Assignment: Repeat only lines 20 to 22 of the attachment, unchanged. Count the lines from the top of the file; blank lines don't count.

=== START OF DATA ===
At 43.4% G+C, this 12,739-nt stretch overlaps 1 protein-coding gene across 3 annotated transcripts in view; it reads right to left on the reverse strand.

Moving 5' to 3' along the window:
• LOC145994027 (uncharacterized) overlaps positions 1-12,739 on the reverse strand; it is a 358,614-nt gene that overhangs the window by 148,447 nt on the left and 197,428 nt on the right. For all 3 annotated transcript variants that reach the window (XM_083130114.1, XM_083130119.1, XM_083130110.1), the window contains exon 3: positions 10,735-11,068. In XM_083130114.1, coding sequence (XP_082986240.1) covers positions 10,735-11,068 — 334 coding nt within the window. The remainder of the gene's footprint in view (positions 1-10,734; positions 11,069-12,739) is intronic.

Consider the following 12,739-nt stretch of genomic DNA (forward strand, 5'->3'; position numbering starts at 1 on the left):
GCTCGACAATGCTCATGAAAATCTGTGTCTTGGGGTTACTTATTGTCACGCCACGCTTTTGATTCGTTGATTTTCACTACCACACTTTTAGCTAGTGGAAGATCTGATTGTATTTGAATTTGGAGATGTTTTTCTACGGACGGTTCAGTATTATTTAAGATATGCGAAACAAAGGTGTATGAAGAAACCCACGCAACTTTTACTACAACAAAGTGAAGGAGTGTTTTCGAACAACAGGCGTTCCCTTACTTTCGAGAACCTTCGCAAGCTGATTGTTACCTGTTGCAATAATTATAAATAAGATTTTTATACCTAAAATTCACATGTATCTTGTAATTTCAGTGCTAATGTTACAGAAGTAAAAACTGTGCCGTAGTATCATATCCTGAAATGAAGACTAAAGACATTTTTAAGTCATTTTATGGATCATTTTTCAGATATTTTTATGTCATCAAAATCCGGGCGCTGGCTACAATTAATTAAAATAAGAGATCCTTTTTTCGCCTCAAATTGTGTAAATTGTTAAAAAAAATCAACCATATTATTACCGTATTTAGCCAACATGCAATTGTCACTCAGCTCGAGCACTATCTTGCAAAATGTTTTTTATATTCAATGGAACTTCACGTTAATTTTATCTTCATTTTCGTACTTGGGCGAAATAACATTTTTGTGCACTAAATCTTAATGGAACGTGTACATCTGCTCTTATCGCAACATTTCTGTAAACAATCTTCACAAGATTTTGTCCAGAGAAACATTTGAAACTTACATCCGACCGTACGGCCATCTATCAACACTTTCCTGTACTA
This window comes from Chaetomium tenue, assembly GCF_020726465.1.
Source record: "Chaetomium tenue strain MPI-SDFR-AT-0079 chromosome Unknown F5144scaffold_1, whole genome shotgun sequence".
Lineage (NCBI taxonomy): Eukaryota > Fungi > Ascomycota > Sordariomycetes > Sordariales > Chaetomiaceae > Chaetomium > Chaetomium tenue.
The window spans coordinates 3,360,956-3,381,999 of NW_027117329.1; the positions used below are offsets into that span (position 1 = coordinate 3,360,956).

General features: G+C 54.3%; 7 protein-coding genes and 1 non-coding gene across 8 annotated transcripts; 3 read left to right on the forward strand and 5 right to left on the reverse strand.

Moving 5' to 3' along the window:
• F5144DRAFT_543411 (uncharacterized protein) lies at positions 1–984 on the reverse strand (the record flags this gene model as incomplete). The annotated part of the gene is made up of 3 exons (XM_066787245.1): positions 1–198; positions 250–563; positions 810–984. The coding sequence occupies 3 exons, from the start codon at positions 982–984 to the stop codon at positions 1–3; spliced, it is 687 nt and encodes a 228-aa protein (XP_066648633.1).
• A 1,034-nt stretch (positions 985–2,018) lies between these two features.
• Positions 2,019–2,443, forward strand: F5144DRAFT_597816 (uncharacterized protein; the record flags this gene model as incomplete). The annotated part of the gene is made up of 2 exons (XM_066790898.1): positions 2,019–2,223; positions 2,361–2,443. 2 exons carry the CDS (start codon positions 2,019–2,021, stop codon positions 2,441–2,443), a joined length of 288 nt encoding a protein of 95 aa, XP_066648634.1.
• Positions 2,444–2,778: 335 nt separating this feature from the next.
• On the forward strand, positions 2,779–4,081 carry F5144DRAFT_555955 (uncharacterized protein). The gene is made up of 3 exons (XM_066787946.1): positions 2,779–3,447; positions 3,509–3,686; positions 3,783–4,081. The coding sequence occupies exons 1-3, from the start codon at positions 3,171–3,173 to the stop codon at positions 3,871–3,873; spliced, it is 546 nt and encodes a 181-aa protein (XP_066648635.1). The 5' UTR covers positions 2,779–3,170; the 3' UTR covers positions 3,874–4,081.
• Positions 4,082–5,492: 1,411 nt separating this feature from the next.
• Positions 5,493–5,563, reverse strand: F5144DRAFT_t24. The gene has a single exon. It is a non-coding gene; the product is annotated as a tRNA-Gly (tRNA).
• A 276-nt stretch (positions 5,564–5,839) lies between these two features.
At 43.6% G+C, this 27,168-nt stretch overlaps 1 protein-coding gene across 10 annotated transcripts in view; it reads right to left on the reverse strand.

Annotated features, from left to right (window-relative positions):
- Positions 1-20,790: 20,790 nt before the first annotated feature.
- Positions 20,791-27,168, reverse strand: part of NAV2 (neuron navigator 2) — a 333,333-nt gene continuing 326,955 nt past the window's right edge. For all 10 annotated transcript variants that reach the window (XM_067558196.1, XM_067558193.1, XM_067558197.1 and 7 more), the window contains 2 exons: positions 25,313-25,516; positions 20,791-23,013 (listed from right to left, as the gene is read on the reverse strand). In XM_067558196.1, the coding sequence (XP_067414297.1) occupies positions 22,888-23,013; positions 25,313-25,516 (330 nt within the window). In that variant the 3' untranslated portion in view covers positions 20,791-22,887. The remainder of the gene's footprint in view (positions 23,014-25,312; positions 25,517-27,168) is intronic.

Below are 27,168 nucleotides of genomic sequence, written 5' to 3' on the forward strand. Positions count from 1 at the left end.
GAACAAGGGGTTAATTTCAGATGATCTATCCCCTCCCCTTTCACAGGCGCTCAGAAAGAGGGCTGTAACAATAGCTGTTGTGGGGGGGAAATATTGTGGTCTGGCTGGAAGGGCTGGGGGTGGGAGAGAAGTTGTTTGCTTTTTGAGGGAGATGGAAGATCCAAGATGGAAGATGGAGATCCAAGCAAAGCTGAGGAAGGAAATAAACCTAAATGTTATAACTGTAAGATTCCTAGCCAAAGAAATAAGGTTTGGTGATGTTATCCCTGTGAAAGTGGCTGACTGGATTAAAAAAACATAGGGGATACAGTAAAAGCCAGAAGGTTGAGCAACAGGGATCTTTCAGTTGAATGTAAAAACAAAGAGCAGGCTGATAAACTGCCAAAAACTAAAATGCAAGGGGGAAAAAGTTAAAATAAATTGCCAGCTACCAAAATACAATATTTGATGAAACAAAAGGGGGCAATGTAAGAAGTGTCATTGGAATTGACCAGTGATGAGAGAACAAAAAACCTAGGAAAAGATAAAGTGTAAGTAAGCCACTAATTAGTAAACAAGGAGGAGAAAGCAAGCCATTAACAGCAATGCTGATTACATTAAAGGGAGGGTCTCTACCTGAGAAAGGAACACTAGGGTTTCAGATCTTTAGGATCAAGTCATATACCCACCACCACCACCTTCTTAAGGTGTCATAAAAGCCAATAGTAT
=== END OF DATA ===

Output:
At 43.6% G+C, this 27,168-nt stretch overlaps 1 protein-coding gene across 10 annotated transcripts in view; it reads right to left on the reverse strand.

Annotated features, from left to right (window-relative positions):
- Positions 1-20,790: 20,790 nt before the first annotated feature.